Refugees in the Early Modern Atlantic World – NEW!
In this module, students ask what caused the forced migration of refugees in Europe, West Africa, and the Americas in the late 17th and early 18th centuries and, more broadly, who gets to define a refugee and why. Through two week of class meetings, students will trace the factors that shaped refugees’ movements and activities in these three regions. In doing so, they will be able to see that some of the factors shaping these forced migrations, even in far-flung parts of the world, were the same processes and just how closely connected these people’s lives were to one another. In addition, students will also learn to critique either sympathetic or disapproving assumptions about groups of migrants that might otherwise led us to reinforce our own preexisting beliefs. And finally, students will also explore how those assumptions came to emerge by looking at historical memories of refugees in later generations.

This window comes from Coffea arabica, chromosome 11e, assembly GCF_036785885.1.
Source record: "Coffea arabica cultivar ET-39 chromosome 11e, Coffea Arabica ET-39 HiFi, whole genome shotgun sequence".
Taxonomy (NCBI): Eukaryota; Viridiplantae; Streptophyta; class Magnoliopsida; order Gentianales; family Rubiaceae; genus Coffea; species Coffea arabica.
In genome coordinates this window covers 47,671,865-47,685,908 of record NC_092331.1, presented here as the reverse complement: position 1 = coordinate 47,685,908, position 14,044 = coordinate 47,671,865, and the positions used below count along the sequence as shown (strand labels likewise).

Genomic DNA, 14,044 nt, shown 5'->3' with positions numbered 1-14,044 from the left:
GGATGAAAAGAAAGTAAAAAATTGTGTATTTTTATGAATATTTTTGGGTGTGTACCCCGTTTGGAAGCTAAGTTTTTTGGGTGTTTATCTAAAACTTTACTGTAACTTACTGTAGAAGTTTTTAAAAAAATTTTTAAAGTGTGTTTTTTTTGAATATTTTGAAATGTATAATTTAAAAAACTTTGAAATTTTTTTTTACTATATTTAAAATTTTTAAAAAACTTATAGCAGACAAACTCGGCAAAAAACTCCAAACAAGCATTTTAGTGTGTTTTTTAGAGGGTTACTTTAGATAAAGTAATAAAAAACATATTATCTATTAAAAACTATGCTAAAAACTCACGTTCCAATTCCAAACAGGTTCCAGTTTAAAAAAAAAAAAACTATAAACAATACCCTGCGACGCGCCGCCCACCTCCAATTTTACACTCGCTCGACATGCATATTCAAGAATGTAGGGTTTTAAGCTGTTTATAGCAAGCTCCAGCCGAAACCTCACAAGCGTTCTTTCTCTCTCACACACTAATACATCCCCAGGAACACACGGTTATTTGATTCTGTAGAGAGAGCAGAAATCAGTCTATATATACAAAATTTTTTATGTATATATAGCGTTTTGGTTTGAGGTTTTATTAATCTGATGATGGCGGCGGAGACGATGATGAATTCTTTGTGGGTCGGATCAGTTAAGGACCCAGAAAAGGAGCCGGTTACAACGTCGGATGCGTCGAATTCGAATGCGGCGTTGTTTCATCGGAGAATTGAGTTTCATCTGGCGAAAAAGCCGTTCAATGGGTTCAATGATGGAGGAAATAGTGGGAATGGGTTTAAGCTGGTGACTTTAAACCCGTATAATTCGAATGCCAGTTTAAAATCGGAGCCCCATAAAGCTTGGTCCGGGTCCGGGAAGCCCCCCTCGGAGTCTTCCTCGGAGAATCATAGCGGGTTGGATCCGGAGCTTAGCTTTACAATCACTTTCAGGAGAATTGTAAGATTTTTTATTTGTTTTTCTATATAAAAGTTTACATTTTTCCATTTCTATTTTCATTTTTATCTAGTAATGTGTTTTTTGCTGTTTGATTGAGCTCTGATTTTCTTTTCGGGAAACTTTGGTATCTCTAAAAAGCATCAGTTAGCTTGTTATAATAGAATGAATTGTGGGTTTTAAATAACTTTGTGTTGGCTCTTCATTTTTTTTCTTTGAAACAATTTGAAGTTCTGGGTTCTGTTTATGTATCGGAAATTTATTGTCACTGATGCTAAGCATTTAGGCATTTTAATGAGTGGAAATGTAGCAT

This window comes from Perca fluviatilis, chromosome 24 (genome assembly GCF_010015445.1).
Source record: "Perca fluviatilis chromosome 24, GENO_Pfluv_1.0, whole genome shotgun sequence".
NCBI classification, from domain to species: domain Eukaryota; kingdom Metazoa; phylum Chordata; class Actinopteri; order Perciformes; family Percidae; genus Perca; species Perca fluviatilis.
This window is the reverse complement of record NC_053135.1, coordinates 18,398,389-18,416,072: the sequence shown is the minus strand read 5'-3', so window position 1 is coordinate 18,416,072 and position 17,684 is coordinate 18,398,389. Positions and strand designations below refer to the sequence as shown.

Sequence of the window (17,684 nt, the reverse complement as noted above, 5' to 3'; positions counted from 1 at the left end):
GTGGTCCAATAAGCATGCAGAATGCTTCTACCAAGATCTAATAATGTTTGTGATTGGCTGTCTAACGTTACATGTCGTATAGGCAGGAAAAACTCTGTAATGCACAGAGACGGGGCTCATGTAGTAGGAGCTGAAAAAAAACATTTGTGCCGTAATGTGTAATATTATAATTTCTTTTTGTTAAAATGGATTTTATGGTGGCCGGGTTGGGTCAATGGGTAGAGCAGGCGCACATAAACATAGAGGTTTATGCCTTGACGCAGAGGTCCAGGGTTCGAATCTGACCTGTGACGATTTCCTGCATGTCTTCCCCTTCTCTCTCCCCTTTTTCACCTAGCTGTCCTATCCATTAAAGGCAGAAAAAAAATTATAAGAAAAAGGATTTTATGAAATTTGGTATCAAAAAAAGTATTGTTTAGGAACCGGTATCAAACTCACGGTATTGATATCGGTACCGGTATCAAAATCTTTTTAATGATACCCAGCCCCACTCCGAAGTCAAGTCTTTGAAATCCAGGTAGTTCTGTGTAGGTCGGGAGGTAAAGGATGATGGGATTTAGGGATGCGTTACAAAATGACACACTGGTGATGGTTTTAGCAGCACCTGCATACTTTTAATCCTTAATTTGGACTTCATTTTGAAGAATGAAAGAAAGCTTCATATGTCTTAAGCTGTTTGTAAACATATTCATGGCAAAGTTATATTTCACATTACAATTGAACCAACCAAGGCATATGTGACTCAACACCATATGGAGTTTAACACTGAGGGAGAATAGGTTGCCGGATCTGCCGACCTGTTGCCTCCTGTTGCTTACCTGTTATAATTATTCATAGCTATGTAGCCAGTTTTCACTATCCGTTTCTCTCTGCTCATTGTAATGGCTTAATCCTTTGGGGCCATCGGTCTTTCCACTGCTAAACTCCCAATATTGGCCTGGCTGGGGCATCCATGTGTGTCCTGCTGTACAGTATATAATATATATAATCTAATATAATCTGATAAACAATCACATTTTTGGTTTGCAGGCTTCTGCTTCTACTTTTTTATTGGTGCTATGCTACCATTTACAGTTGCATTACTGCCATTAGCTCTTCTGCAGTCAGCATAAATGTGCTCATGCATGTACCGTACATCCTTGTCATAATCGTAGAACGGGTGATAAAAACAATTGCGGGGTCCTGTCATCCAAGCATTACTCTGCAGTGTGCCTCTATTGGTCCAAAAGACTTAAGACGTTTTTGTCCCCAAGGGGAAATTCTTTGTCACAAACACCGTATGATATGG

Original version authored by Jesse Spohnholz
Readings and Primary Sources
Module Lesson Plan:
- Atlantic-Refugees-0.0-Module lesson plan
- Atlantic-Refugees-0.1-Schedule at a glance
- Atlantic-Refugees-0.2-About this module for students
- Atlantic-Refugees-2.1-Reading 2-Western europe
- Atlantic-Refugees-2.2-Primary Source-A refugee in the dutch republic
- Atlantic-Refugees-3.1-Reading 3-Western-Africa
- Atlantic-Refugees-4.1-Reading 4-Refugees in the americas
- Atlantic-Refugees-4.2-Primary Sources-Refugees in the american colonies